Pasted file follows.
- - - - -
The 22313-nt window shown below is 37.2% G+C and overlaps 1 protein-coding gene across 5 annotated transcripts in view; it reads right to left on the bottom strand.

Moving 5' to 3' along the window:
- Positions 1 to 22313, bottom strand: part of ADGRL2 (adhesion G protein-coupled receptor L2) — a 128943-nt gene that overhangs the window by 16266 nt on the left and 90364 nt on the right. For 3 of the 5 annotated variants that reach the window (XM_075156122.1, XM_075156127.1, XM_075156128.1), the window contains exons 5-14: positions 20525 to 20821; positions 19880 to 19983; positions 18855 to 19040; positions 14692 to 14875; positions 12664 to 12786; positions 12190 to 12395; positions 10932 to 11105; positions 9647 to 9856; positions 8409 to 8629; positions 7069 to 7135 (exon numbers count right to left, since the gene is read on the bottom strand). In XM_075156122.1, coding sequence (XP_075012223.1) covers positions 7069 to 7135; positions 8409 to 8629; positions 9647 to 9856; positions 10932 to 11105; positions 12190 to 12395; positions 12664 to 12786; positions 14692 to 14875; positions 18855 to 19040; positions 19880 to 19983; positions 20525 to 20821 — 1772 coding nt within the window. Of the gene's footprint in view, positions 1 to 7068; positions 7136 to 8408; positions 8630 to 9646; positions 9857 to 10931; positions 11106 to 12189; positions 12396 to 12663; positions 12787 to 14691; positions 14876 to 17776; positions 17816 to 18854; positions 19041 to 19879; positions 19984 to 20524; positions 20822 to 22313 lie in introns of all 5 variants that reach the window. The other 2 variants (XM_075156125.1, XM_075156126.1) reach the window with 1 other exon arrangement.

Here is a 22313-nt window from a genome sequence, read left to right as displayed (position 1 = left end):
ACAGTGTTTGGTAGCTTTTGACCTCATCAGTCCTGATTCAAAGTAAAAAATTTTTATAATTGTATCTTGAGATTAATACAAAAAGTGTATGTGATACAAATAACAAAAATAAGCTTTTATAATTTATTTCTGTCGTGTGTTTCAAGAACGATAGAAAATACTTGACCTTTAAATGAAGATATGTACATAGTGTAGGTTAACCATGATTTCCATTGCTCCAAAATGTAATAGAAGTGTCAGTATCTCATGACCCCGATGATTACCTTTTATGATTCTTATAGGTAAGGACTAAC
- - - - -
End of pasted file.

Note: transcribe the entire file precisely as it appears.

The 22313-nt window shown below is 37.2% G+C and overlaps 1 protein-coding gene across 5 annotated transcripts in view; it reads right to left on the bottom strand.

Moving 5' to 3' along the window:
- Positions 1 to 22313, bottom strand: part of ADGRL2 (adhesion G protein-coupled receptor L2) — a 128943-nt gene that overhangs the window by 16266 nt on the left and 90364 nt on the right. For 3 of the 5 annotated variants that reach the window (XM_075156122.1, XM_075156127.1, XM_075156128.1), the window contains exons 5-14: positions 20525 to 20821; positions 19880 to 19983; positions 18855 to 19040; positions 14692 to 14875; positions 12664 to 12786; positions 12190 to 12395; positions 10932 to 11105; positions 9647 to 9856; positions 8409 to 8629; positions 7069 to 7135 (exon numbers count right to left, since the gene is read on the bottom strand). In XM_075156122.1, coding sequence (XP_075012223.1) covers positions 7069 to 7135; positions 8409 to 8629; positions 9647 to 9856; positions 10932 to 11105; positions 12190 to 12395; positions 12664 to 12786; positions 14692 to 14875; positions 18855 to 19040; positions 19880 to 19983; positions 20525 to 20821 — 1772 coding nt within the window. Of the gene's footprint in view, positions 1 to 7068; positions 7136 to 8408; positions 8630 to 9646; positions 9857 to 10931; positions 11106 to 12189; positions 12396 to 12663; positions 12787 to 14691; positions 14876 to 17776; positions 17816 to 18854; positions 19041 to 19879; positions 19984 to 20524; positions 20822 to 22313 lie in introns of all 5 variants that reach the window. The other 2 variants (XM_075156125.1, XM_075156126.1) reach the window with 1 other exon arrangement.

Here is a 22313-nt window from a genome sequence, read left to right as displayed (position 1 = left end):
ACAGTGTTTGGTAGCTTTTGACCTCATCAGTCCTGATTCAAAGTAAAAAATTTTTATAATTGTATCTTGAGATTAATACAAAAAGTGTATGTGATACAAATAACAAAAATAAGCTTTTATAATTTATTTCTGTCGTGTGTTTCAAGAACGATAGAAAATACTTGACCTTTAAATGAAGATATGTACATAGTGTAGGTTAACCATGATTTCCATTGCTCCAAAATGTAATAGAAGTGTCAGTATCTCATGACCCCGATGATTACCTTTTATGATTCTTATAGGTAAGGACTAAC